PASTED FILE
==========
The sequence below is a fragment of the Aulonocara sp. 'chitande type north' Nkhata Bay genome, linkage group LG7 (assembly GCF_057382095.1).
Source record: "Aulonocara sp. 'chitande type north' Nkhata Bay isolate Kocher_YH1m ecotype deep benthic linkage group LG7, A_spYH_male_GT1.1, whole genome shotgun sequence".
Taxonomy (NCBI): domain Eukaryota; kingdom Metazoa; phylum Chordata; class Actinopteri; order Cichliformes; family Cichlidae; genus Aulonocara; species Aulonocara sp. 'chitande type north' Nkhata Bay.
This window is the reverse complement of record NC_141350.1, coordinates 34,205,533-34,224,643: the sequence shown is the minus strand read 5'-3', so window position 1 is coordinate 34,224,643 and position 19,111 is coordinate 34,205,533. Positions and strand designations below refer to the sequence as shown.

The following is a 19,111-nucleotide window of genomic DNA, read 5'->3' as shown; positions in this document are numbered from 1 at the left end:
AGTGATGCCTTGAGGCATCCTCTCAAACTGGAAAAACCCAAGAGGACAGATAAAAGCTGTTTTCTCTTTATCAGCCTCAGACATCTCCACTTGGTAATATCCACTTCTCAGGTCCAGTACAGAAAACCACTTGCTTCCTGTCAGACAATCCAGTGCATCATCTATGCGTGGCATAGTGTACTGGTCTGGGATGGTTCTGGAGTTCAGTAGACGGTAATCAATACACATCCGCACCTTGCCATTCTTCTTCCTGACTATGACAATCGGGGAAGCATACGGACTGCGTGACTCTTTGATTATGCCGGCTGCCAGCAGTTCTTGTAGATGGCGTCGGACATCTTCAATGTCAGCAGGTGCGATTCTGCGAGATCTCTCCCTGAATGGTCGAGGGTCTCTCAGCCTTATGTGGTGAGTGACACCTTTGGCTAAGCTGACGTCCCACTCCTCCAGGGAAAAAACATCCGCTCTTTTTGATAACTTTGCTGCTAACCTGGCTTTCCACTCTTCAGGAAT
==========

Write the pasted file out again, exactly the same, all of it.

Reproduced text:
The sequence below is a fragment of the Aulonocara sp. 'chitande type north' Nkhata Bay genome, linkage group LG7 (assembly GCF_057382095.1).
Source record: "Aulonocara sp. 'chitande type north' Nkhata Bay isolate Kocher_YH1m ecotype deep benthic linkage group LG7, A_spYH_male_GT1.1, whole genome shotgun sequence".
Taxonomy (NCBI): domain Eukaryota; kingdom Metazoa; phylum Chordata; class Actinopteri; order Cichliformes; family Cichlidae; genus Aulonocara; species Aulonocara sp. 'chitande type north' Nkhata Bay.
This window is the reverse complement of record NC_141350.1, coordinates 34,205,533-34,224,643: the sequence shown is the minus strand read 5'-3', so window position 1 is coordinate 34,224,643 and position 19,111 is coordinate 34,205,533. Positions and strand designations below refer to the sequence as shown.

The following is a 19,111-nucleotide window of genomic DNA, read 5'->3' as shown; positions in this document are numbered from 1 at the left end:
AGTGATGCCTTGAGGCATCCTCTCAAACTGGAAAAACCCAAGAGGACAGATAAAAGCTGTTTTCTCTTTATCAGCCTCAGACATCTCCACTTGGTAATATCCACTTCTCAGGTCCAGTACAGAAAACCACTTGCTTCCTGTCAGACAATCCAGTGCATCATCTATGCGTGGCATAGTGTACTGGTCTGGGATGGTTCTGGAGTTCAGTAGACGGTAATCAATACACATCCGCACCTTGCCATTCTTCTTCCTGACTATGACAATCGGGGAAGCATACGGACTGCGTGACTCTTTGATTATGCCGGCTGCCAGCAGTTCTTGTAGATGGCGTCGGACATCTTCAATGTCAGCAGGTGCGATTCTGCGAGATCTCTCCCTGAATGGTCGAGGGTCTCTCAGCCTTATGTGGTGAGTGACACCTTTGGCTAAGCTGACGTCCCACTCCTCCAGGGAAAAAACATCCGCTCTTTTTGATAACTTTGCTGCTAACCTGGCTTTCCACTCTTCAGGAAT